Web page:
With Glyder and Cops & Robbers, Glu has already issued a one-two punch to iPhone. Both games have made the company a contender in a highly competitive field, though Glu has yet to deliver a true knockout blow and cement a role as one of the big boys.

Expect it to be thrown when Super KO Boxing 2 enters the ring this autumn, easily the biggest and boldest game the storied publisher has undertaken to date.

Every boxer wants a belt and it's no different in Super KO Boxing 2. Career mode presents a series of competitive circuits awarding you prise belts for pummelling a dozen opponents. Winning every bout in a circuit nabs you a belt, not to mention unlocks the next circuit. Starting with the easy Weenieville circuit, new characters are gradually introduced and old nemeses return for a shot at revenge.

Bulky boxer Big Gip, for instance, makes his debut in Super KO Boxing 2. The hulking fighter comes with a gut as big as his arms. Gigantic nipples and a flash of his crack give the impression that you're taking on Joe the Plumber cartoon-style. It's more than just visual, though. Sluggish punches and a lumbering gait contribute to his (lack of) appeal.

Big Gip is only one of a total dozen characters slated for the game's final roster, which includes returning hip-hop maven 15 Cent. Donning big chains and a plenty of attitude, there's been little change to his wimpy ways. As though hoping to nickel and dime you into losing with slaps and weak punches, 15 Cent's throws are easily countered with heavy hits and upper cuts that leave him on the floor.

Throwing punches takes nothing more than a tap of the screen, though advanced moves require more timing and well-placed combination taps. Basic punches can be triggered by tapping your opponent on the spot where you want to hit them. Touch their head, for instance, and you throw a punch at their head. Move to the abdomen and you lash out there. More powerful upper cuts involve a press on the edge of the screen and then a quick tap of your opponent's head.

Landing blows fills up a super punch meter in the lower-left corner. When filled, tapping the meter executes a flaming super punch capable of knocking a good chunk of your opponent's health bar if not sending them to the floor entirely. What's great is the ability to trigger two types of super punches by filling the gauge completely or tapping it early to execute a slightly weaker punch. In this way, you can tactically save your super punches for just the right moment.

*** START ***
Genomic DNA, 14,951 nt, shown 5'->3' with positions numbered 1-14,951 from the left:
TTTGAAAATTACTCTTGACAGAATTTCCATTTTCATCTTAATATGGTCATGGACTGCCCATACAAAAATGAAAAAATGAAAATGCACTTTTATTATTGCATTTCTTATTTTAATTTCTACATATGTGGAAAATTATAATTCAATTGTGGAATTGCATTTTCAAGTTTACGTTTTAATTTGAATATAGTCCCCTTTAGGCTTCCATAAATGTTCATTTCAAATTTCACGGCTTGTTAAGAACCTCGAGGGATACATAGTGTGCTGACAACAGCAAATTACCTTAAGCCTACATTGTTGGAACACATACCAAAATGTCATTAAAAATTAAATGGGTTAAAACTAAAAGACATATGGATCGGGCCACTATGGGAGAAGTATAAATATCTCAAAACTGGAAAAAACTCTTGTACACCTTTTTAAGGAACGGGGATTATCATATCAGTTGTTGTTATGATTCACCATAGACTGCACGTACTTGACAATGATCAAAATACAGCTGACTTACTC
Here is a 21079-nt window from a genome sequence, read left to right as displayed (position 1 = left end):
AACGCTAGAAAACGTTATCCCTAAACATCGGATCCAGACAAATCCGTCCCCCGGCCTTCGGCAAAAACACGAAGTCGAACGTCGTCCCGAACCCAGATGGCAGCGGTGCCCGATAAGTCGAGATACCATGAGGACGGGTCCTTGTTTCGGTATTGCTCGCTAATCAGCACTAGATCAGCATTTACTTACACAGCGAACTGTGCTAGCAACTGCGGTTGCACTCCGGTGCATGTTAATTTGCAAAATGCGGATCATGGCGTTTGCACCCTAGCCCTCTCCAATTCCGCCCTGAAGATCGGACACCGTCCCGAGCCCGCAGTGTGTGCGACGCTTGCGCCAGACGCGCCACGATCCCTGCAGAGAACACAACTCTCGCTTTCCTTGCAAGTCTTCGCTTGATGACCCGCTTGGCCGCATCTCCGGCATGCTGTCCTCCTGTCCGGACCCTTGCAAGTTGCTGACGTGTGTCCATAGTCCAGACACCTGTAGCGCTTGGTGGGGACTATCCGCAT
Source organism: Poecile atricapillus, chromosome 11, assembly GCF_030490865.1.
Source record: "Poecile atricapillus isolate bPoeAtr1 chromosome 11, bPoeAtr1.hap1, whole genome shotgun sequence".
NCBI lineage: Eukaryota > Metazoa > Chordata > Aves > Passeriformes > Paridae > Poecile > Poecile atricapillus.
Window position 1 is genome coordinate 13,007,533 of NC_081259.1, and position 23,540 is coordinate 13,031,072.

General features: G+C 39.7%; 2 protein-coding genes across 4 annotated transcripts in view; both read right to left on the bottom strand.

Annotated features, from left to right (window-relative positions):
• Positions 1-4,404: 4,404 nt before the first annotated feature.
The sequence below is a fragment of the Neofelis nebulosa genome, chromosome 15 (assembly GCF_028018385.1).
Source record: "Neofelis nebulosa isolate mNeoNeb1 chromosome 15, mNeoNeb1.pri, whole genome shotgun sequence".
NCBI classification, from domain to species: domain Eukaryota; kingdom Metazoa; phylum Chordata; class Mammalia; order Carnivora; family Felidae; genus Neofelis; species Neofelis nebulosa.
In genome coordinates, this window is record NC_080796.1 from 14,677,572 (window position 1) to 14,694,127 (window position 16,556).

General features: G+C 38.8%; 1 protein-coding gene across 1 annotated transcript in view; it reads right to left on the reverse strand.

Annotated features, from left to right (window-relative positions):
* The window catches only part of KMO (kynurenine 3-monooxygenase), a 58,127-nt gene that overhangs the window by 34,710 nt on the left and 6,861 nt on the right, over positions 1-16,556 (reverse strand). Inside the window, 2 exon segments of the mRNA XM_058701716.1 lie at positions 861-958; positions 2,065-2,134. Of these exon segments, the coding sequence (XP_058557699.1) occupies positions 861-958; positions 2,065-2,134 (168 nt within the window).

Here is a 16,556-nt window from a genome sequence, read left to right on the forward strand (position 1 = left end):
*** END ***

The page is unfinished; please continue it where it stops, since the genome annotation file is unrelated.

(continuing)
While this tap control scheme functions fairly well, it results in your hand covering the screen during each intense round. Better use of the screen edges for pulling punches, as well as employing the accelerometer for dodging blows would alleviate obstruction of the screen. Even more, limited use of the accelerometer could boost the game's already kinetic feel.

In its current state, Super KO Boxing 2 maintains a quick pace and high energy. Expect it to be fully amped up in Versus mode one-on-one fights. There's also an Endurance mode for testing how long you can last against an endless supply of opponents, as well as Challenge mode that presents specific objectives for winning a bout. From the few rounds we played the objective-based boxing of Challenge mode will provide substantially tougher fights than those in Career mode, which bodes well for the game's long-term value.

Super KO Boxing 2 deserves billing as a true heavyweight. Its cartoon visuals burst with colour and attitude, perfectly matching the bombastic gameplay. We're keen to see improvements to the controls; more specifically, the inclusion of multiple control schemes so that options are there if you want tap controls or buttons, and so on. It won't step into the ring until September, so there's plenty of time to enhance this already impressive game.

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